There is nothing more Canadian than shrugging off cold winter weather. And on Tuesday, that’s exactly what Canadian Pacific (TSX: CP)(NYSE: CP) did as it reported first-quarter earnings. Despite the rough conditions, which shortened train lengths, drove up costs, and increased loading and unloading times, CEO Hunter Harrison is not changing his outlook for the year.
Canadian Pacific is still targeting revenue growth of 6-7%, earnings growth of 30%, and an operating ratio (expenses as a percentage of revenue) of 65% for the year. For the quarter, results were ahead of expectations. The operating ratio improved by 3.8 percentage points over 2013, and diluted EPS rose 16% to $1.44. Analysts were expecting $1.41.
Not all good news
Of course Canadian Pacific is still upset about Canada’s new regulatory developments, something that has also annoyed rival Canadian National Rail (TSX: CNR)(NYSE: CNI). Included in the new regulations is a minimum level of grain shipments, which Canadian Pacific is meeting. The government is also expanding “interswitching” rights, which mandate that Canadian Pacific must transport goods to a competing railway at regulated (unprofitable rates) if that’s what a customer wants.
The Canadian government is also accelerating its review of the Canada Transportation Act, which could lead to even more regulations later this year.
Returning cash to shareholders
Canadian Pacific is far more profitable than when Mr. Harrison took over two years ago. So he has to decide what to do with all that cash. The good news is that he is committed to returning it to shareholders.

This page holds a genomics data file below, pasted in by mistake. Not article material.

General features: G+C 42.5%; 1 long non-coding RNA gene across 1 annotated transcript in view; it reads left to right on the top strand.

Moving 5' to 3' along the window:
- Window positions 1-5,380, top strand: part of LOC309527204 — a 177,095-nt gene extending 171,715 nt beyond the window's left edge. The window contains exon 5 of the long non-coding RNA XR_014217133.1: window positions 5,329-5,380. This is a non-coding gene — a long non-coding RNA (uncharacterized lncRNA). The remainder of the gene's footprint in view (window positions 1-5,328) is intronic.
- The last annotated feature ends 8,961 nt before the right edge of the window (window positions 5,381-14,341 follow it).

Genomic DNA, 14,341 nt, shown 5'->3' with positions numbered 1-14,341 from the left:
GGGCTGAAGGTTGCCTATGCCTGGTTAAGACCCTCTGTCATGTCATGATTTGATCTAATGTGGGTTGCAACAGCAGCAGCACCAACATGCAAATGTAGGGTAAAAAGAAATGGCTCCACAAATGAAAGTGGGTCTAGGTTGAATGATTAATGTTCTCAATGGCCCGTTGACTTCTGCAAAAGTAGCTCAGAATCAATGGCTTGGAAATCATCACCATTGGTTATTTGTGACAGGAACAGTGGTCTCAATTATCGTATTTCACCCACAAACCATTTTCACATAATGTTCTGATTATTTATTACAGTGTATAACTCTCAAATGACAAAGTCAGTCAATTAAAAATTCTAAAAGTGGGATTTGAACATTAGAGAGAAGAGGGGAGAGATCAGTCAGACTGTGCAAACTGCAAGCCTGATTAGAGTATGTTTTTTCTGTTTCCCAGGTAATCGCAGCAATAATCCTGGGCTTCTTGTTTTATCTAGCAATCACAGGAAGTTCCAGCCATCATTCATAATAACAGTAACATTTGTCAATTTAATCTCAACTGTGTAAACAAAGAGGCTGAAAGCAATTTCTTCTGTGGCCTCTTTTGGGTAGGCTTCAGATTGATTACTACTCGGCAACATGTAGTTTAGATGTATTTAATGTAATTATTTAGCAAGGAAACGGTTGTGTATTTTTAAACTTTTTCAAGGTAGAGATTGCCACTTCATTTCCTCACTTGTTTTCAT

The bad news is that he is placing an emphasis on buybacks, apparently done to appease the company’s many American investors. According to Bloomberg, over 73% of CP’s shares are held in the United States, which charges hefty taxes on dividends from foreign companies like Canadian Pacific.
The problem with buybacks is Canadian Pacific’s stock price, which has been on a tear. Buybacks only really create value when a company’s shares are undervalued – with Canadian Pacific stock trading over $170 per share, such a case is much harder to make than it was two years ago. Canadian investors should prefer a dividend increase with that money; the stock currently yields only 0.8%. But Canadians are in the minority.
Foolish bottom line
That being said, Canadian Pacific has been wonderful for shareholders from both countries since Mr. Harrison took over, so it is hard to criticize him for something like this. And with strong demand continuing forits services, the future looks bright for the company too. Even if the weather doesn’t always cooperate.